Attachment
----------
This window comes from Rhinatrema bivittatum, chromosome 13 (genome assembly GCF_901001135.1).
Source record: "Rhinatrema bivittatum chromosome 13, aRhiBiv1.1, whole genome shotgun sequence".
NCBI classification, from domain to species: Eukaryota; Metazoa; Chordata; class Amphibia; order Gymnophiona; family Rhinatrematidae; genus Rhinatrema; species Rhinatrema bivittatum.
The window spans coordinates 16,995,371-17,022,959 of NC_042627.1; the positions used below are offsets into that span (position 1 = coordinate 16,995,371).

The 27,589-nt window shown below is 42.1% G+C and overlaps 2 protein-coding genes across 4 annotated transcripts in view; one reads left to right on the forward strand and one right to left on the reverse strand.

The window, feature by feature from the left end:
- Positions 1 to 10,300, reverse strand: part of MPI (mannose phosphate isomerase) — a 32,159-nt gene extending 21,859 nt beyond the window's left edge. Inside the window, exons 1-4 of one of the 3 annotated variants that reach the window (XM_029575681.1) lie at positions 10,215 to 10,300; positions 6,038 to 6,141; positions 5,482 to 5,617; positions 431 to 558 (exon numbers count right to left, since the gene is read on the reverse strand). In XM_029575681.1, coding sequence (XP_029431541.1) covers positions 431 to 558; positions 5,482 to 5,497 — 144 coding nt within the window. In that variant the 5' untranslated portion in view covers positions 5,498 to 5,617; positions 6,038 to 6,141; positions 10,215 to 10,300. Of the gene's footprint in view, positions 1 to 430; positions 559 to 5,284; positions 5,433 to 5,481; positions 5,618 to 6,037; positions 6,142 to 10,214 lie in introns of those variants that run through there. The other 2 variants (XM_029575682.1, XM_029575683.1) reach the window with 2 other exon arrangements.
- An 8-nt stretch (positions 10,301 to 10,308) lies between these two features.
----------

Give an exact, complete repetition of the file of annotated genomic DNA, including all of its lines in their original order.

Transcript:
This window comes from Rhinatrema bivittatum, chromosome 13 (genome assembly GCF_901001135.1).
Source record: "Rhinatrema bivittatum chromosome 13, aRhiBiv1.1, whole genome shotgun sequence".
NCBI classification, from domain to species: Eukaryota; Metazoa; Chordata; class Amphibia; order Gymnophiona; family Rhinatrematidae; genus Rhinatrema; species Rhinatrema bivittatum.
The window spans coordinates 16,995,371-17,022,959 of NC_042627.1; the positions used below are offsets into that span (position 1 = coordinate 16,995,371).

The 27,589-nt window shown below is 42.1% G+C and overlaps 2 protein-coding genes across 4 annotated transcripts in view; one reads left to right on the forward strand and one right to left on the reverse strand.

The window, feature by feature from the left end:
- Positions 1 to 10,300, reverse strand: part of MPI (mannose phosphate isomerase) — a 32,159-nt gene extending 21,859 nt beyond the window's left edge. Inside the window, exons 1-4 of one of the 3 annotated variants that reach the window (XM_029575681.1) lie at positions 10,215 to 10,300; positions 6,038 to 6,141; positions 5,482 to 5,617; positions 431 to 558 (exon numbers count right to left, since the gene is read on the reverse strand). In XM_029575681.1, coding sequence (XP_029431541.1) covers positions 431 to 558; positions 5,482 to 5,497 — 144 coding nt within the window. In that variant the 5' untranslated portion in view covers positions 5,498 to 5,617; positions 6,038 to 6,141; positions 10,215 to 10,300. Of the gene's footprint in view, positions 1 to 430; positions 559 to 5,284; positions 5,433 to 5,481; positions 5,618 to 6,037; positions 6,142 to 10,214 lie in introns of those variants that run through there. The other 2 variants (XM_029575682.1, XM_029575683.1) reach the window with 2 other exon arrangements.
- An 8-nt stretch (positions 10,301 to 10,308) lies between these two features.